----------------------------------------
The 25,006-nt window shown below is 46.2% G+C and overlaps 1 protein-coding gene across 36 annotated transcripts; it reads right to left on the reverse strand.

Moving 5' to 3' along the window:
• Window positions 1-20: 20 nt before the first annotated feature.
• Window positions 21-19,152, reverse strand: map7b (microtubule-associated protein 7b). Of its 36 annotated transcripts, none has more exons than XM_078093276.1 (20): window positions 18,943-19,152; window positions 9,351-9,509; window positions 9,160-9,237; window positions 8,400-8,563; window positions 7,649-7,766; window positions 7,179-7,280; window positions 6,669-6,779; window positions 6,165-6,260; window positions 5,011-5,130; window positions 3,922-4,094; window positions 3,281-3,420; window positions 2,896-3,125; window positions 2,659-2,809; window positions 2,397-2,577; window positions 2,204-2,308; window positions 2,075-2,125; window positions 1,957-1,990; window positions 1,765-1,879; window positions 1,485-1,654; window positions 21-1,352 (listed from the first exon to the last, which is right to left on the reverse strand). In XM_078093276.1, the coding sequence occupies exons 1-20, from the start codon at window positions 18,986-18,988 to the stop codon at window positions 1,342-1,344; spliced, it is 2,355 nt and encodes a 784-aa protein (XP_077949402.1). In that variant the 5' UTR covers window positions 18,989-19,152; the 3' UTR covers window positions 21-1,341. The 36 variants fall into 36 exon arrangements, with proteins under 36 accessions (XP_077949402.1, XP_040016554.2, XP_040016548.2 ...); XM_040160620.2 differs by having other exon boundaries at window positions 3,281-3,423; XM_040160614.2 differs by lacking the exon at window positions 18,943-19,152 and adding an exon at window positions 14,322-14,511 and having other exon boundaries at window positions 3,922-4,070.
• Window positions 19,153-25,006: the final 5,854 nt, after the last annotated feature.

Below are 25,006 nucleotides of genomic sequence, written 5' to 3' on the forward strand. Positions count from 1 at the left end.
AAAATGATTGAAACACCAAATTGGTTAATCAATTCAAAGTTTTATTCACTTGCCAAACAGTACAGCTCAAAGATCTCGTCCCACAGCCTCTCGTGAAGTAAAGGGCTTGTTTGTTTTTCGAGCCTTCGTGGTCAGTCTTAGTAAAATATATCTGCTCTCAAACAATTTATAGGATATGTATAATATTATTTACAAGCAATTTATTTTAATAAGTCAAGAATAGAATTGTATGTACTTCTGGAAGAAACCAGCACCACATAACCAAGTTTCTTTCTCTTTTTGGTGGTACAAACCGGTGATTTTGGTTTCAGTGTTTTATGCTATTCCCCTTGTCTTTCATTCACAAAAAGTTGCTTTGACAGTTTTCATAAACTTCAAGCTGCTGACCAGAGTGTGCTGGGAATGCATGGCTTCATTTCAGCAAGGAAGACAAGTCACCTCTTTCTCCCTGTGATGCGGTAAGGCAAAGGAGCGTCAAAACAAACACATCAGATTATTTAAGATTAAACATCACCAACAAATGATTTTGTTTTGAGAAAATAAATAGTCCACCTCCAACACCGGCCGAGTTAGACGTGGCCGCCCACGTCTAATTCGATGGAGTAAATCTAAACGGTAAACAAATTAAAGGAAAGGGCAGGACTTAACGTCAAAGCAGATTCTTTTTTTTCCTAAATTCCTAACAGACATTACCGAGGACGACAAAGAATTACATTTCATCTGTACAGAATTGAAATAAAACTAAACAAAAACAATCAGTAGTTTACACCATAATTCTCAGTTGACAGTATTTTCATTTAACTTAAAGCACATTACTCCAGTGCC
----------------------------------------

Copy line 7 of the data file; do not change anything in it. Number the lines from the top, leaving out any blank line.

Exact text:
AAAATGATTGAAACACCAAATTGGTTAATCAATTCAAAGTTTTATTCACTTGCCAAACAGTACAGCTCAAAGATCTCGTCCCACAGCCTCTCGTGAAGTAAAGGGCTTGTTTGTTTTTCGAGCCTTCGTGGTCAGTCTTAGTAAAATATATCTGCTCTCAAACAATTTATAGGATATGTATAATATTATTTACAAGCAATTTATTTTAATAAGTCAAGAATAGAATTGTATGTACTTCTGGAAGAAACCAGCACCACATAACCAAGTTTCTTTCTCTTTTTGGTGGTACAAACCGGTGATTTTGGTTTCAGTGTTTTATGCTATTCCCCTTGTCTTTCATTCACAAAAAGTTGCTTTGACAGTTTTCATAAACTTCAAGCTGCTGACCAGAGTGTGCTGGGAATGCATGGCTTCATTTCAGCAAGGAAGACAAGTCACCTCTTTCTCCCTGTGATGCGGTAAGGCAAAGGAGCGTCAAAACAAACACATCAGATTATTTAAGATTAAACATCACCAACAAATGATTTTGTTTTGAGAAAATAAATAGTCCACCTCCAACACCGGCCGAGTTAGACGTGGCCGCCCACGTCTAATTCGATGGAGTAAATCTAAACGGTAAACAAATTAAAGGAAAGGGCAGGACTTAACGTCAAAGCAGATTCTTTTTTTTCCTAAATTCCTAACAGACATTACCGAGGACGACAAAGAATTACATTTCATCTGTACAGAATTGAAATAAAACTAAACAAAAACAATCAGTAGTTTACACCATAATTCTCAGTTGACAGTATTTTCATTTAACTTAAAGCACATTACTCCAGTGCC